TEXAS (KLTV) - Texas Attorney General Gregg Abbott says GM is putting dealerships across the state and thousands of their employees at risk. The new federally controlled GM that emerges from bankruptcy wants to be freed from Texas laws that require it to deal fairly with local dealerships. Abbott says its plan will move the business toward a command economy model and away from a free market model.
Abbott says it an unprecented move, GM, which will be majority owned by the federal government, claims that states' rights and laws that protect dealerships can be ignored at GM's choosing.
In a press release, the Attorney General's Office says under its bankruptcy plan, GM seeks to sell itself to a new company - at this time called "New GM". GM has insisted that current dealers sign a new dealership agreement if they want to be part of the New GM operation. The new agreements, however, amount to take-it-or-leave-it ultimatums that force current dealers to waive state laws that were enacted to protect businesses from those kinds of oppressive moves. If dealers don't sign the contract, they will lose their business.
According to the Texas Automobile Dealers Association, there are 415 franchised GM auto dealers in the State of Texas. These largely family-owned businesses generate billions of dollars in annual sales and employ almost 27,000 Texans.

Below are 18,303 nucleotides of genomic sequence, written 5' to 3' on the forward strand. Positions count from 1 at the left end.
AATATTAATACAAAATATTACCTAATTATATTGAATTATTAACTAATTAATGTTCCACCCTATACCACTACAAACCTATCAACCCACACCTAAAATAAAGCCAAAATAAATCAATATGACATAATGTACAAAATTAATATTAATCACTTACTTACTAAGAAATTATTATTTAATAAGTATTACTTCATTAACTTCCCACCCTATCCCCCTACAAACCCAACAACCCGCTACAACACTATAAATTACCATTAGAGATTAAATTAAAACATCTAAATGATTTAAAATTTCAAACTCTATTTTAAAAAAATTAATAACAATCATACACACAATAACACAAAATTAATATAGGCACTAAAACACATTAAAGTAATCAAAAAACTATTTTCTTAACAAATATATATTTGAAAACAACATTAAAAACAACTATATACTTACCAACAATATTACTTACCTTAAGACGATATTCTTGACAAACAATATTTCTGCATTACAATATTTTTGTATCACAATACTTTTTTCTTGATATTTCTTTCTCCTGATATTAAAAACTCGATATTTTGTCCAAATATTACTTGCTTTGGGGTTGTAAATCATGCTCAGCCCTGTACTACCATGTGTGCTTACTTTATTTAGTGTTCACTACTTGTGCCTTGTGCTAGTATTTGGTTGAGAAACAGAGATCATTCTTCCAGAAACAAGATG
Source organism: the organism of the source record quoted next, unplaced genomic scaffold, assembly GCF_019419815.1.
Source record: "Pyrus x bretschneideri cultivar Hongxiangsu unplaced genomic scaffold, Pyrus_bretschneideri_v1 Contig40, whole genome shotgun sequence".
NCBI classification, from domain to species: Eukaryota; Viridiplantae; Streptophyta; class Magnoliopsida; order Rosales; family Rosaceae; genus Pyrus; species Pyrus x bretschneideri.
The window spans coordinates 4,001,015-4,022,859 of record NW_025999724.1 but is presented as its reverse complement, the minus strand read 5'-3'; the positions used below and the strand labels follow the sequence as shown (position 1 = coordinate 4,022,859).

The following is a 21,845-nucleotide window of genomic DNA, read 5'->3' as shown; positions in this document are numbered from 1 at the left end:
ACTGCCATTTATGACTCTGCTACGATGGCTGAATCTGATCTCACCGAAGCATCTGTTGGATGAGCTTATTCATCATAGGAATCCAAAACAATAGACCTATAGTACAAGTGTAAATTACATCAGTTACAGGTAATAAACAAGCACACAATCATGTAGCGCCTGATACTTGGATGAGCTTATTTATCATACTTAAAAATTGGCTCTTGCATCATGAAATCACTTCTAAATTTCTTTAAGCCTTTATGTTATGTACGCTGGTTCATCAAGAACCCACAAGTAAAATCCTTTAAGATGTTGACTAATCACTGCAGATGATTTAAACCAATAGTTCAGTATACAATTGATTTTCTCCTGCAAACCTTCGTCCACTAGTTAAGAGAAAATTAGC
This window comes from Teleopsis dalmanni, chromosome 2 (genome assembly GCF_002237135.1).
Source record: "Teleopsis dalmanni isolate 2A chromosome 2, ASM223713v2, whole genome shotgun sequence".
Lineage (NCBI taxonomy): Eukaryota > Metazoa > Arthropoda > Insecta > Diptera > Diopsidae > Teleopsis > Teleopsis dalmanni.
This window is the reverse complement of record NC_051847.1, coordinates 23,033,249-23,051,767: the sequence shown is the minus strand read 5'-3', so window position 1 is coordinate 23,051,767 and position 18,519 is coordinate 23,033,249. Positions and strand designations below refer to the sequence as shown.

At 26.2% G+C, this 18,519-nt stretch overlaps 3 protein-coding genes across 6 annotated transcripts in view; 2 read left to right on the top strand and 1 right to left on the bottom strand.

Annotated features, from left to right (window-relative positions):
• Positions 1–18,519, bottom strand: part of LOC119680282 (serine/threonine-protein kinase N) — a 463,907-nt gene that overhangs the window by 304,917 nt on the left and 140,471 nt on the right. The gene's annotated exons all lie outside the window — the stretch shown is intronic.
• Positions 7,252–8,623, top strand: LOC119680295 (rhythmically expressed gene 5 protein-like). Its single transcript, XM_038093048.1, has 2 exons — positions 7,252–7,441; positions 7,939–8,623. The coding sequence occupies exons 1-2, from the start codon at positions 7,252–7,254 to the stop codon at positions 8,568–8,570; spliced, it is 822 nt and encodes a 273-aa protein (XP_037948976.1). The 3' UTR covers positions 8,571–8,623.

Under the new dealership agreements GM is seeking to, among other things:
· Free itself from Texas law limiting GM's ability to dictate that a franchise be modified or terminated
· Skirt Texas laws regarding new vehicle inventory by forcing dealers to order new GM vehicles from the manufacturer - even if a dealer does not believe those cars will sell
· Deny Texas dealers their legal right to market other brands
· Alter Texas law (or skirt around existing law) regarding dealer locations
· Limit dealers' warranty claims under Texas law
States' legal rights to establish a structure for auto dealerships has been long-standing and unquestioned. The United States Supreme Court recognized that States are "empowered to subordinate the franchise rights of automobile manufacturers to the conflicting rights of their franchisees where necessary to prevent unfair or oppressive trade practices." (New Motor Vehicle Board of Cal. V. Orrin W. Fox Co. 439 U.S. 96 (1978)).
The Texas Occupations Code provides a comprehensive legal structure for dealerships. Now, under the threat of financial panic and the guise of emergency, GM is asking a bankruptcy court to hurriedly approve a plan that would let it - the only federally controlled auto manufacturer - be the sole exception to those well-established state laws. Perhaps more ominously, GM's new mandates threaten free enterprise by allowing the federally controlled company to compel business judgment decisions that formerly were made by businessmen and women. GM is seeking to place short term profit above long held principles; short term accounting above long term accountability. America deserves better; Texas is demanding it.